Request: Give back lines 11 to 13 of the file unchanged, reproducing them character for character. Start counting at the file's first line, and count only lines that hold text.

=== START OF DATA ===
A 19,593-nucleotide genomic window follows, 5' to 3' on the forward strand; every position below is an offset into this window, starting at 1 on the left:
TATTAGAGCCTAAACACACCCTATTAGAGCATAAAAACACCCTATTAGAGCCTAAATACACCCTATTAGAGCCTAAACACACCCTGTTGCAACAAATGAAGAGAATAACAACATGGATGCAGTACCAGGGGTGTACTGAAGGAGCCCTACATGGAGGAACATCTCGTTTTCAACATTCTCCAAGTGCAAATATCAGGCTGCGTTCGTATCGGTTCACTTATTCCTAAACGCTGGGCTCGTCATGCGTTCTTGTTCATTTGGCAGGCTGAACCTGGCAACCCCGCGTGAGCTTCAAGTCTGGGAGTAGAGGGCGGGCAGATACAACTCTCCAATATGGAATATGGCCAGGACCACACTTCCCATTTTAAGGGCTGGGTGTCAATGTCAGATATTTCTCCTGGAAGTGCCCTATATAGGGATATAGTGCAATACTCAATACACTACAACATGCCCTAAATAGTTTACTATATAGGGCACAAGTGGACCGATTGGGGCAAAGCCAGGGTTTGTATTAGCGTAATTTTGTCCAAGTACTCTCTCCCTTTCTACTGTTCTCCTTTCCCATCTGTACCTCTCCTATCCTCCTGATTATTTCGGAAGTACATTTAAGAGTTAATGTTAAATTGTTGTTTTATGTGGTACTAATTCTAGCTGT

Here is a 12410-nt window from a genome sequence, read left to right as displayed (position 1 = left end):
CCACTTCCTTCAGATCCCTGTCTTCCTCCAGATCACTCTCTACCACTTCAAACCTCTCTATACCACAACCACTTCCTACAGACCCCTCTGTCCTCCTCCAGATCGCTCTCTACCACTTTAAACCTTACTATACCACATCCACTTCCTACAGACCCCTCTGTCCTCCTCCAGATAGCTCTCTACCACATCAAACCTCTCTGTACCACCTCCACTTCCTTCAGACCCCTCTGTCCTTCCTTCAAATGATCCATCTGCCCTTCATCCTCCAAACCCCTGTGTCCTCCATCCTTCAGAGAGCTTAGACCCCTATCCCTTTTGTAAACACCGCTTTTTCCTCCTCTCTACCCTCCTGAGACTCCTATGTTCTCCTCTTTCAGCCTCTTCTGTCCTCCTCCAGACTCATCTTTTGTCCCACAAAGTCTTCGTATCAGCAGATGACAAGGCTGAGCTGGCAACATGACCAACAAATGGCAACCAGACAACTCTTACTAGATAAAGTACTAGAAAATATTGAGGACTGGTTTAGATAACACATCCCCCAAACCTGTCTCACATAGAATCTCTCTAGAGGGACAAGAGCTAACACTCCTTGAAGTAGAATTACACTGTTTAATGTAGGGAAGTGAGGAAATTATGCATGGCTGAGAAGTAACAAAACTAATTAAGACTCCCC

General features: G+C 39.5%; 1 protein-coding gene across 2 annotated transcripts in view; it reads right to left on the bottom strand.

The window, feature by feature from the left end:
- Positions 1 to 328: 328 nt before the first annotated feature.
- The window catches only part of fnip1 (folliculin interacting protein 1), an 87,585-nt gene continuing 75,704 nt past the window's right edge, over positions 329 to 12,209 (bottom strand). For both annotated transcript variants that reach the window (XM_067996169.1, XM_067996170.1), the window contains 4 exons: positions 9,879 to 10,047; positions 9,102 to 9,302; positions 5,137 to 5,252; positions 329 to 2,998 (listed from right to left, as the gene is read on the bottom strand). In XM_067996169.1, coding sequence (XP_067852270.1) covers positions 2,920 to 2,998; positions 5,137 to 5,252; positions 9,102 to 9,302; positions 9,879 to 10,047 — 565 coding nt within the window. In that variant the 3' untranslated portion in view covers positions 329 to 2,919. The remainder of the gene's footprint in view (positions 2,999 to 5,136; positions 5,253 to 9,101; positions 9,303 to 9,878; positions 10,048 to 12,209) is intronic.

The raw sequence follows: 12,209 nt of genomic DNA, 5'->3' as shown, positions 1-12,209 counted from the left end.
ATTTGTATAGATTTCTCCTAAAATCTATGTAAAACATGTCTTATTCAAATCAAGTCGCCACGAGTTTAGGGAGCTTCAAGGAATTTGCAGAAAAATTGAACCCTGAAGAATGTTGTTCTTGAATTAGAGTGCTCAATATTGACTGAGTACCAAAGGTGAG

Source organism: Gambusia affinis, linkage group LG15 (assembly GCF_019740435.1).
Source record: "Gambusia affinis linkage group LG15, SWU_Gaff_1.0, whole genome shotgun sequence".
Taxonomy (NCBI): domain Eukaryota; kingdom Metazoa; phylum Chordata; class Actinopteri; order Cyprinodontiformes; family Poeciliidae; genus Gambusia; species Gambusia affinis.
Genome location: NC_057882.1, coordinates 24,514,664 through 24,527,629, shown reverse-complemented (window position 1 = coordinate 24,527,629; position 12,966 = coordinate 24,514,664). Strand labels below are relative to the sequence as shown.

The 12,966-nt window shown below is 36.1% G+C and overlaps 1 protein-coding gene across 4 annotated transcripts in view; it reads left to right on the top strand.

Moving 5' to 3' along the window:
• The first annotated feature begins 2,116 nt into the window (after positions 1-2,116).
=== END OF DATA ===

Source organism: Gambusia affinis, linkage group LG15 (assembly GCF_019740435.1).
Source record: "Gambusia affinis linkage group LG15, SWU_Gaff_1.0, whole genome shotgun sequence".
Taxonomy (NCBI): domain Eukaryota; kingdom Metazoa; phylum Chordata; class Actinopteri; order Cyprinodontiformes; family Poeciliidae; genus Gambusia; species Gambusia affinis.